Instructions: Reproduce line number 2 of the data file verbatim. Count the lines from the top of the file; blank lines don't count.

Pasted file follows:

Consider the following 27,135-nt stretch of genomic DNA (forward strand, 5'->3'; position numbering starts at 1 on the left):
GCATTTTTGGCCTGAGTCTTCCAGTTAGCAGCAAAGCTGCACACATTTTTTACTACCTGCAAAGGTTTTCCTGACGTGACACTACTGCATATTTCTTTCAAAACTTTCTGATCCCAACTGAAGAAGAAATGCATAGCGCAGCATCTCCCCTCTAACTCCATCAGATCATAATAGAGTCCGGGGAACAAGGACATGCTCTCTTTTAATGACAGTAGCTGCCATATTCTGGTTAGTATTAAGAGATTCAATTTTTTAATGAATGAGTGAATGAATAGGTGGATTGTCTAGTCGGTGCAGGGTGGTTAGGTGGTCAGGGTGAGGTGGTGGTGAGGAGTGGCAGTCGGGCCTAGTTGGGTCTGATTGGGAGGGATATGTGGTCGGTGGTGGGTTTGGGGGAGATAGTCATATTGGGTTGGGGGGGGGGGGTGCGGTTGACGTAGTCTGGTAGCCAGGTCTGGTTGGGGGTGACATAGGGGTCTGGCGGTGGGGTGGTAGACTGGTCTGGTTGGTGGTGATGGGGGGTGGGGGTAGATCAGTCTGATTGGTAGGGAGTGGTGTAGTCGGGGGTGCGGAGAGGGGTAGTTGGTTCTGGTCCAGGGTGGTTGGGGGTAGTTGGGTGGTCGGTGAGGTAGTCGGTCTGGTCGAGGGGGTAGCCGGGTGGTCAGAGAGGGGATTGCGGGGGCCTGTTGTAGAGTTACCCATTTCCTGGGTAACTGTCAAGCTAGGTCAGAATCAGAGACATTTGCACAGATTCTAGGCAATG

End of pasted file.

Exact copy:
GCATTTTTGGCCTGAGTCTTCCAGTTAGCAGCAAAGCTGCACACATTTTTTACTACCTGCAAAGGTTTTCCTGACGTGACACTACTGCATATTTCTTTCAAAACTTTCTGATCCCAACTGAAGAAGAAATGCATAGCGCAGCATCTCCCCTCTAACTCCATCAGATCATAATAGAGTCCGGGGAACAAGGACATGCTCTCTTTTAATGACAGTAGCTGCCATATTCTGGTTAGTATTAAGAGATTCAATTTTTTAATGAATGAGTGAATGAATAGGTGGATTGTCTAGTCGGTGCAGGGTGGTTAGGTGGTCAGGGTGAGGTGGTGGTGAGGAGTGGCAGTCGGGCCTAGTTGGGTCTGATTGGGAGGGATATGTGGTCGGTGGTGGGTTTGGGGGAGATAGTCATATTGGGTTGGGGGGGGGGGGTGCGGTTGACGTAGTCTGGTAGCCAGGTCTGGTTGGGGGTGACATAGGGGTCTGGCGGTGGGGTGGTAGACTGGTCTGGTTGGTGGTGATGGGGGGTGGGGGTAGATCAGTCTGATTGGTAGGGAGTGGTGTAGTCGGGGGTGCGGAGAGGGGTAGTTGGTTCTGGTCCAGGGTGGTTGGGGGTAGTTGGGTGGTCGGTGAGGTAGTCGGTCTGGTCGAGGGGGTAGCCGGGTGGTCAGAGAGGGGATTGCGGGGGCCTGTTGTAGAGTTACCCATTTCCTGGGTAACTGTCAAGCTAGGTCAGAATCAGAGACATTTGCACAGATTCTAGGCAATG